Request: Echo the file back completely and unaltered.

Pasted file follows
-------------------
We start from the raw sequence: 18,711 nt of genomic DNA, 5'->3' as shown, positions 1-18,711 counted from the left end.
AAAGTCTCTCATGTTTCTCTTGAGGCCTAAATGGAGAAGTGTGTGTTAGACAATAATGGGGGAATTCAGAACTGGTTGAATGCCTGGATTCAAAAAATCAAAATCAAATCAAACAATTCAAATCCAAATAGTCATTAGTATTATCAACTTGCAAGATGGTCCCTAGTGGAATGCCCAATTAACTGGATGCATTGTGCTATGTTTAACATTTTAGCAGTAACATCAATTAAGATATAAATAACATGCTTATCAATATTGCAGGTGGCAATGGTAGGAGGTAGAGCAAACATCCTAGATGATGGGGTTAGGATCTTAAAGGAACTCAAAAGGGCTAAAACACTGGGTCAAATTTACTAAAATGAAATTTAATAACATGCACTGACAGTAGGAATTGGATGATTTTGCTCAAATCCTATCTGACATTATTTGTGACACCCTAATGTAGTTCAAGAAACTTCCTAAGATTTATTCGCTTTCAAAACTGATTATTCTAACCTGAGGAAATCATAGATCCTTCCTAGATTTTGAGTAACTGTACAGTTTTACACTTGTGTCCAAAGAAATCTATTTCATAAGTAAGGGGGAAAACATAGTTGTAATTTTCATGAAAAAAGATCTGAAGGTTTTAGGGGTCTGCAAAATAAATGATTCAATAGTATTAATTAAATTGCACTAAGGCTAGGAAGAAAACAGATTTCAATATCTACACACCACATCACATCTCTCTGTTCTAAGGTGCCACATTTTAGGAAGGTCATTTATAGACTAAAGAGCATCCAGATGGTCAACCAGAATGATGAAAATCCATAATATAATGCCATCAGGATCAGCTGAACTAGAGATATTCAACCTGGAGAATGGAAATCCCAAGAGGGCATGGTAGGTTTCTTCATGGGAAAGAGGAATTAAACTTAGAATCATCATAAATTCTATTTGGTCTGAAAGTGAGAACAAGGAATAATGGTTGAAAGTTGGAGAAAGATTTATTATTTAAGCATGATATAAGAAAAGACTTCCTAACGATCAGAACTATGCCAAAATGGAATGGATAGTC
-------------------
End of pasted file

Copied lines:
We start from the raw sequence: 18,711 nt of genomic DNA, 5'->3' as shown, positions 1-18,711 counted from the left end.
AAAGTCTCTCATGTTTCTCTTGAGGCCTAAATGGAGAAGTGTGTGTTAGACAATAATGGGGGAATTCAGAACTGGTTGAATGCCTGGATTCAAAAAATCAAAATCAAATCAAACAATTCAAATCCAAATAGTCATTAGTATTATCAACTTGCAAGATGGTCCCTAGTGGAATGCCCAATTAACTGGATGCATTGTGCTATGTTTAACATTTTAGCAGTAACATCAATTAAGATATAAATAACATGCTTATCAATATTGCAGGTGGCAATGGTAGGAGGTAGAGCAAACATCCTAGATGATGGGGTTAGGATCTTAAAGGAACTCAAAAGGGCTAAAACACTGGGTCAAATTTACTAAAATGAAATTTAATAACATGCACTGACAGTAGGAATTGGATGATTTTGCTCAAATCCTATCTGACATTATTTGTGACACCCTAATGTAGTTCAAGAAACTTCCTAAGATTTATTCGCTTTCAAAACTGATTATTCTAACCTGAGGAAATCATAGATCCTTCCTAGATTTTGAGTAACTGTACAGTTTTACACTTGTGTCCAAAGAAATCTATTTCATAAGTAAGGGGGAAAACATAGTTGTAATTTTCATGAAAAAAGATCTGAAGGTTTTAGGGGTCTGCAAAATAAATGATTCAATAGTATTAATTAAATTGCACTAAGGCTAGGAAGAAAACAGATTTCAATATCTACACACCACATCACATCTCTCTGTTCTAAGGTGCCACATTTTAGGAAGGTCATTTATAGACTAAAGAGCATCCAGATGGTCAACCAGAATGATGAAAATCCATAATATAATGCCATCAGGATCAGCTGAACTAGAGATATTCAACCTGGAGAATGGAAATCCCAAGAGGGCATGGTAGGTTTCTTCATGGGAAAGAGGAATTAAACTTAGAATCATCATAAATTCTATTTGGTCTGAAAGTGAGAACAAGGAATAATGGTTGAAAGTTGGAGAAAGATTTATTATTTAAGCATGATATAAGAAAAGACTTCCTAACGATCAGAACTATGCCAAAATGGAATGGATAGTC